Over the past several weeks, I’ve witnessed much discussion online regarding The Voyage of the Dawn Treader movie, with many individuals addressing valid concerns–the focus on conquering darkness by one’s own strength, generic moralistic lines scattered throughout the film, the heightened rivalry between Edmund and Caspian, and so forth. But while many disliked the adaptation, I’ve also heard from people who enjoyed the film and thought it captured well what they loved about the novel.
After experiencing Prince Caspian, my expectations for the film remained low. I tried to enter the theater with the awareness that differences between the written word and film would necessitate some changes to the storyline. As an aside regarding substantive changes between book and film, CS Lewis expressed his profound displeasure with this practice when he witnessed it done in his time. Regarding the claim that a book must be dramatically altered to support cinematic demands, he said “It would have been better not to have chosen in the first place a story which could be adapted to the screen only by being ruined.” Based upon his own words, I cannot help but think he would have been less than enthused about The Voyage of the Dawn Treader’s adaptation. But at any rate, when I went to see the film, I tried to remove the book from my mind and pretend that this was a fresh tale…and so doing I found that I did not enjoy the movie even in its own right. It fell flat for me, both as an original tale and as an adaptation. That lead me to consider why–what was the difference between the film and the book, that one could captivate me and the other leave me cold?
For me, the key difference was the change in the very purpose of the tale. The film stripped away the driving motives for the original journey, a heroic quest taken not because evil threatened to overtake the entire world, but because Caspian and his companions desired adventure and yearned to seek after the hidden and unknown things.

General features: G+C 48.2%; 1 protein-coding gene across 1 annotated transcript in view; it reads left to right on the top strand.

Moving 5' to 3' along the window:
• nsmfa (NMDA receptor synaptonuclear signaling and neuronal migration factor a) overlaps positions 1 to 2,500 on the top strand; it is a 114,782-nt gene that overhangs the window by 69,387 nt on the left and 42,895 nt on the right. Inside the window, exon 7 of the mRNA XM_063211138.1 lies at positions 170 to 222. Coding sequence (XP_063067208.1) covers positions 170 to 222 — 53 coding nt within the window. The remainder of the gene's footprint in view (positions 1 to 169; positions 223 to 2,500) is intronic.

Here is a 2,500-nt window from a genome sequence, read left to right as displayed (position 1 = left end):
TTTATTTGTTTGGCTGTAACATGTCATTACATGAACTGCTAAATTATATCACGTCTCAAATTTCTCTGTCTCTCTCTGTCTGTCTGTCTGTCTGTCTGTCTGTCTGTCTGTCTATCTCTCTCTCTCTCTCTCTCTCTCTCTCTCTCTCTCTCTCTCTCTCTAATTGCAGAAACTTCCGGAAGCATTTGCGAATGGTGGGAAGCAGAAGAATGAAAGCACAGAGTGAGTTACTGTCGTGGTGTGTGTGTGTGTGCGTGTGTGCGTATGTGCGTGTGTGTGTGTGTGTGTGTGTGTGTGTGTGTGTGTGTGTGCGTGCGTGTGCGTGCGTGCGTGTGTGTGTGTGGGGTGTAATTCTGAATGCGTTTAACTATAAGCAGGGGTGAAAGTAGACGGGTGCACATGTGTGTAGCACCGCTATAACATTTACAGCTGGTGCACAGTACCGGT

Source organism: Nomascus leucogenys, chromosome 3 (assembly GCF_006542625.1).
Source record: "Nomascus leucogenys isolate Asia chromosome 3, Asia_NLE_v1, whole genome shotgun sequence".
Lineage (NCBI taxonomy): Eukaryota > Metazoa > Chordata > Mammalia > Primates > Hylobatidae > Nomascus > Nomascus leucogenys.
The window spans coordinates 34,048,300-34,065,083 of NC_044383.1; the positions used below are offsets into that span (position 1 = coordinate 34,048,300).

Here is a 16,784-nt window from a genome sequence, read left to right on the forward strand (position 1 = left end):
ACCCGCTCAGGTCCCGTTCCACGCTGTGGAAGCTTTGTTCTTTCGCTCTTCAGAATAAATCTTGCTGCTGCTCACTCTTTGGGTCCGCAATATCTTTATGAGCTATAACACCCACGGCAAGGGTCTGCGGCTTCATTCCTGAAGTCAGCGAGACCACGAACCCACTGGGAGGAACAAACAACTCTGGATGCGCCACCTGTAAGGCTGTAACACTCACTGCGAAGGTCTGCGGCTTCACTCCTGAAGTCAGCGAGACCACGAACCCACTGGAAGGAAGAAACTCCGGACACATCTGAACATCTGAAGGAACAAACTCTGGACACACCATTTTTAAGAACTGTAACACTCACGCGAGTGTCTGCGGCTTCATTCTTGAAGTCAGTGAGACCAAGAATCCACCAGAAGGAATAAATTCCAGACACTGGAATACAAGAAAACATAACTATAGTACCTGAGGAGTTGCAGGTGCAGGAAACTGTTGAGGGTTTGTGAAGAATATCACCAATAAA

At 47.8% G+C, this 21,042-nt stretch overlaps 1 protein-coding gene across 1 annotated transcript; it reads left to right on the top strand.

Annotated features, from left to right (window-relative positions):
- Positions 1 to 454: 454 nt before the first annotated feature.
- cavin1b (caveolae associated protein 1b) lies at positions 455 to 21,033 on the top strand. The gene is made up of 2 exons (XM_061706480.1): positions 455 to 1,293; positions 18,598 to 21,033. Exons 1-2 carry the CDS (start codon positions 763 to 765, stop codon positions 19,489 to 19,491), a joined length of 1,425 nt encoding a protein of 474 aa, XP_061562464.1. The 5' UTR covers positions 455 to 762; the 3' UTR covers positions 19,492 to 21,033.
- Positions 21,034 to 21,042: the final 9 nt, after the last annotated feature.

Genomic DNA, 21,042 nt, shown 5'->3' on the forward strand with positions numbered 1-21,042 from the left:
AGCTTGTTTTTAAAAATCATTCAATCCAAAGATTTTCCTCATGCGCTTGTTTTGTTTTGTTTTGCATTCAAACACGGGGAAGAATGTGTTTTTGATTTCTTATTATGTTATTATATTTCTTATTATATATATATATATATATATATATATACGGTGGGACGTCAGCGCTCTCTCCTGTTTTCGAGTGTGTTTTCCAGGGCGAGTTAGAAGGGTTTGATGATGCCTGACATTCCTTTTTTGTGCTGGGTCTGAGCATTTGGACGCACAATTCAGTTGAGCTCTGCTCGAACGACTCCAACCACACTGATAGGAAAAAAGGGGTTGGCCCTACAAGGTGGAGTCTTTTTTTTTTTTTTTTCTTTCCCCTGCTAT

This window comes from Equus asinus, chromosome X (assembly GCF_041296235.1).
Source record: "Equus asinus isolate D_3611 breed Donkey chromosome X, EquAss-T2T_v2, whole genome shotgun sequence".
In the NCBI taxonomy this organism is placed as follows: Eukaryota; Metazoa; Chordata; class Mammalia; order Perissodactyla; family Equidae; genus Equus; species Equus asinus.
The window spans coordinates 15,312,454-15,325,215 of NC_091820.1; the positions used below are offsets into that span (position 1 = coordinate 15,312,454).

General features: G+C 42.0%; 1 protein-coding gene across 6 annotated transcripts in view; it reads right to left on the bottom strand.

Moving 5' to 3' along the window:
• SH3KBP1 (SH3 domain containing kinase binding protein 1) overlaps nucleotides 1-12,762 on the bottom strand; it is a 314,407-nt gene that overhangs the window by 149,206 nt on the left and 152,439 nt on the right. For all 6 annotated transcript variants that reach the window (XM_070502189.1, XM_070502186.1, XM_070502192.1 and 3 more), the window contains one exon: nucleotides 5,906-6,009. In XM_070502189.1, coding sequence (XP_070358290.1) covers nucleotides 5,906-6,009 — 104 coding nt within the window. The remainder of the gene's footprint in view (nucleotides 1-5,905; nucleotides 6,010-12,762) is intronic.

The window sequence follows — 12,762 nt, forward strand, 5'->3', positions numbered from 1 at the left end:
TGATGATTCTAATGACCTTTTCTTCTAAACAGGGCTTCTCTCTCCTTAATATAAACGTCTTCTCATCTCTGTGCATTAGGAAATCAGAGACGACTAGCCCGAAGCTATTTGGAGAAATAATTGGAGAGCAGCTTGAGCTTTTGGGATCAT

This can be plainly seen in the book when they discover the last remaining lords on Ramandu’s Island and find that to break the enchantment over the three sleepers they must travel as close to the World’s End as they can. At that moment, Caspian says, “even if it were not so, it would break my heart not to go as near to the World’s End as the Dawn Treader will take us” revealing the greater motive propelling him onward from the beginning. And Reepicheep echoes a similar sentiment even more strongly, caught up in the grand vision of finding Aslan’s country, no matter the cost, “My own plans are made. While I can, I will sail east in the Dawn Treader. When she fails me, I paddle east in my coracle. When she sinks, I shall swim east with my four paws. And when I can swim no longer, if I have not reached Aslan’s country, or shot over the edge of the world in some vast cataract, I shall sink with my nose to the sunrise…”
Going a step further, toward the very end of the story, when the outward quest reached total fulfillment–the lords found and the enchantment broken–Caspian still yearned to see the World’s End, and was even willing to forsake his kingdom, so strongly did he desire it. In these occurrences, we see the greater journey, the chief desire, the sense of wonder experienced when exploring uncharted territories and pursuing that which is outside of the knowledge of man.
This sense of anticipation, of wonder and exploration, of glorious vision was exchanged for a generic fantasy mash-up plotline, one of an evil green mist, a vague, nebulous force threatening to overtake and corrupt the world for absolutely no reason. In the film, Caspian and crew continue on the journey because if they don’t succeed, they will die and all of Narnia will be consumed by evil…quite a different emphasis from the original, and one altogether lacking in its own right, due to the fashion it which it was crafted.
To be clear, I have no objection to stories seeking to save the world from an evil foe, after all, such is a staple of the fantasy genre and a storyline I often enjoy. But even those stories derive strength from showing the beauty and worth of that which the characters seek to preserve. In Lord of the Rings, Frodo thinks of the safety of his beloved Shire and the innocent citizens and this gives him boldness to go on. We’re shown the good, that which is valued and cherished, and it gives greater meaning to the battle against evil, as well as imparting the determination and perseverance needed for the fight. Granted, the movie gives a few token nods in this direction, but we are never really shown a glimpse of true Narnian wonder and beauty until the end, when evil has been defeated. And that moment, when we get a glimpse of Aslan’s country, was for me the only meaningful part of the film.
All that said, I know many have different views on this, and I’m interested in other perspectives. Have you seen the movie? I’d like to hear your thoughts, whether in agreement or dissent!